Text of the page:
Catch A Fire (12A)

Directed by Phillip Noyce
Written by Shawn Slovo
Screening at FACT (24th March - 5th April 2007)

Reviewed by Adam Ford

This tale of Apartheid era South Africa pairs Rabbit-Proof Fence director Phillip Noyce with writer Shawn Slovo, whose father was one of Nelson Mandela's right hand men in the struggle against the white Afrikaner regime.

Based on real events, the film focuses on the life of Patrick Chamusso (Derek Luke). At the beginning, he is a foreman at the Secunda oil refinery, who tries to ignore politics so he can afford nice things for his wife Precious (Bonnie Mbuli) and their two young children. When the military wing of the African National Congress attack his strategically important workplace, first Patrick then his wife are pulled in and interrogated. Patrick comes to believe that there will be no future for his kids unless Apartheid is brought down, and gets involved in another attempt to blow the refinery sky high.

Catch A Fire is a tension-racked and intensely moving account of Apartheid's last days, which confirms Noyce's role as one of Hollywood's most socially-conscious directors (though there isn't much competition for that honour). The way he treats historical details with thought, care and respect is reminiscent of Ken Loach's best work, and the scenes between Patrick Chamusso and his police interrogator (Tim Robbins) are distinguished by fine acting on both sides.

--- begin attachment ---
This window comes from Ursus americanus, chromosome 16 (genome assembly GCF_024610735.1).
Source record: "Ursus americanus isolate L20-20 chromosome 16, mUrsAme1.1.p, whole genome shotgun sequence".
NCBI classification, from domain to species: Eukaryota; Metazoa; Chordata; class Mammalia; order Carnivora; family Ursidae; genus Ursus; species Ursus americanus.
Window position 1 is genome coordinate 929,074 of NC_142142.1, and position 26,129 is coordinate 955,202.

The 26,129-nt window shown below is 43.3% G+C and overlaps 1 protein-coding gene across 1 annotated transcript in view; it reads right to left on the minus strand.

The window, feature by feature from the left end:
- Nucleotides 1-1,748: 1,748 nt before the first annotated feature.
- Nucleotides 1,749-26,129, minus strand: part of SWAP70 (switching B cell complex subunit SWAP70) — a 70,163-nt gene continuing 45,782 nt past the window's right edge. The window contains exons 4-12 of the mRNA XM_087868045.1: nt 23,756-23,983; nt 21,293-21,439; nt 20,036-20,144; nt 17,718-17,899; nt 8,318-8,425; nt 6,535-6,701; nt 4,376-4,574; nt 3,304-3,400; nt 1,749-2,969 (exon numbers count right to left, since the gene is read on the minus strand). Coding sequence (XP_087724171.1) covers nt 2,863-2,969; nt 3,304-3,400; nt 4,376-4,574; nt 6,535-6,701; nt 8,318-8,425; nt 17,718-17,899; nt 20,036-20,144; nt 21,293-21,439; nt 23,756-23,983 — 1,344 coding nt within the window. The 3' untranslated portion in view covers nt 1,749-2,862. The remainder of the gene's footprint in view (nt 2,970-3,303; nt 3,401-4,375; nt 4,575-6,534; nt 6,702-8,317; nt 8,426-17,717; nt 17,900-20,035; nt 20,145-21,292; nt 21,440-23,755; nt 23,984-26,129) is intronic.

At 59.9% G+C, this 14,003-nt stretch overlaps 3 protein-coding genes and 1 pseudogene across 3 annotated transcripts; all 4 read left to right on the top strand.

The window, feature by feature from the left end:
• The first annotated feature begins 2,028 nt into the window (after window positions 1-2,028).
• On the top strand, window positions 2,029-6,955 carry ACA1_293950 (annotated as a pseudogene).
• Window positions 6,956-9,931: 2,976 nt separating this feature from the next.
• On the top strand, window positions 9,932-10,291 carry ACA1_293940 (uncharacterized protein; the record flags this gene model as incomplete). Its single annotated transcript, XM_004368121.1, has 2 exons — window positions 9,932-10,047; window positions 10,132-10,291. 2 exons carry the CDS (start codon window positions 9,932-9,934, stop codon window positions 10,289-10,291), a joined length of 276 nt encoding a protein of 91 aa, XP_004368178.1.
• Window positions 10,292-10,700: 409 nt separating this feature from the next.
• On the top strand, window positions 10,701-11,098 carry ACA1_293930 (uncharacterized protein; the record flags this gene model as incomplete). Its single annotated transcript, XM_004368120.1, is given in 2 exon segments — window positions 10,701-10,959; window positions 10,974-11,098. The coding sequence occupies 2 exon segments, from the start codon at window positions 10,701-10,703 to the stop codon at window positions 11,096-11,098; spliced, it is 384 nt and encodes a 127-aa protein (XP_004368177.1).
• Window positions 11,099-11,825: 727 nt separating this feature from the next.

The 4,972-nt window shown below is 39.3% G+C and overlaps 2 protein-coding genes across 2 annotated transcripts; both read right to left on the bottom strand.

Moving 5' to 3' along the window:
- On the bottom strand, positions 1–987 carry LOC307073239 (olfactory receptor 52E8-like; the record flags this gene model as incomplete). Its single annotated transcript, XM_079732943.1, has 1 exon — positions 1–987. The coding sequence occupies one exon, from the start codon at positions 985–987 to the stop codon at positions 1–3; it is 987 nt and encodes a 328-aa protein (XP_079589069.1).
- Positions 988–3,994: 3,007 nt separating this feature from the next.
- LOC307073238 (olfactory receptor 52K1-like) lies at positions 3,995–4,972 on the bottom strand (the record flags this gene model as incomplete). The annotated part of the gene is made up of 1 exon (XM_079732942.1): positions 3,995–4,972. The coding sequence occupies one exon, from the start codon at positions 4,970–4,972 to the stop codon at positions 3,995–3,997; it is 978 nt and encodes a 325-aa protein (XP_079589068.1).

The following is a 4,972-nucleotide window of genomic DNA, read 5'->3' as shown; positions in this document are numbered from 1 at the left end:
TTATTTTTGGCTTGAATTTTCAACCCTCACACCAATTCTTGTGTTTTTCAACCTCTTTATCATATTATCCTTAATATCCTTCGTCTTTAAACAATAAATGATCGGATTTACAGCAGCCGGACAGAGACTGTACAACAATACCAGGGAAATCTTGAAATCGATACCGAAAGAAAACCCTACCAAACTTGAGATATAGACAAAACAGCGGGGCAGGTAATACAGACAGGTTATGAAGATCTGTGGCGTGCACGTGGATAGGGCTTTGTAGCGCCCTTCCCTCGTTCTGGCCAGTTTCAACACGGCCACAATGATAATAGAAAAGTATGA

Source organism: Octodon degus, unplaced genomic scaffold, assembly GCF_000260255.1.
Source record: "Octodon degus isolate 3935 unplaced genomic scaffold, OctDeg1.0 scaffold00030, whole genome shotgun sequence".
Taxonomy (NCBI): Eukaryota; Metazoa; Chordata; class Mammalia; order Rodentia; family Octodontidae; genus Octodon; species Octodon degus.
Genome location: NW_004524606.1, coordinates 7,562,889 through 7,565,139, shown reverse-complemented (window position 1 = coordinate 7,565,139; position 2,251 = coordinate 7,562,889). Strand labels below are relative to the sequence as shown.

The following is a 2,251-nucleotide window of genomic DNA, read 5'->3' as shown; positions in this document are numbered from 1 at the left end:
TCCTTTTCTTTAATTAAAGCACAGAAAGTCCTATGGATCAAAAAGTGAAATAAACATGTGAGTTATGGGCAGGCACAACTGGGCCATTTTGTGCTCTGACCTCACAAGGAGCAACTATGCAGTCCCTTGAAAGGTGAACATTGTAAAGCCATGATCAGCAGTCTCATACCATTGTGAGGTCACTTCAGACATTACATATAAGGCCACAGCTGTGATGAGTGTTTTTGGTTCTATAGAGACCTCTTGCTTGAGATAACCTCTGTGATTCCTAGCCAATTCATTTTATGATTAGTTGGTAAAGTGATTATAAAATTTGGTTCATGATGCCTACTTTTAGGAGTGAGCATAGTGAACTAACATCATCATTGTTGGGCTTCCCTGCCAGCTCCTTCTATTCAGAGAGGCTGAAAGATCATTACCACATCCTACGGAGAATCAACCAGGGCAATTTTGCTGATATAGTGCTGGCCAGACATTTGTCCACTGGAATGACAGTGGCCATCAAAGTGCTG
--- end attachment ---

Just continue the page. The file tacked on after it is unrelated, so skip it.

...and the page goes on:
However, Noyce seems to have taken Shawn Slovo's version of events at face value, despite the fact her father is in the screenplay! As the white leader of the South African Communist Party, Joe Slovo formed an alliance with the black nationalist ANC, becoming a commander of the mainly black armed forces.

When Mandela was released from prison and became the first black President of South Africa, he made Slovo housing minister. But that government introduced policies which benefited a narrow layer of black businessmen and women, whilst condemning working class blacks (and whites) to ever greater poverty. Yes, they have a vote every few years nowadays, but they are learning to relish that just as little as we do in the northern hemisphere.

In his autobiography, Mandela bragged: 'There will always be those who say that the Communists were using us. But who is to say that we were not using them?'

Great though Catch A Fire is artistically, the last fifteen minutes only serve the fiction that purely national or ethnic 'liberation' movements are the answer for poor people in colonised nations, and that we can all rest easy because everything is coming up roses in South Africa.

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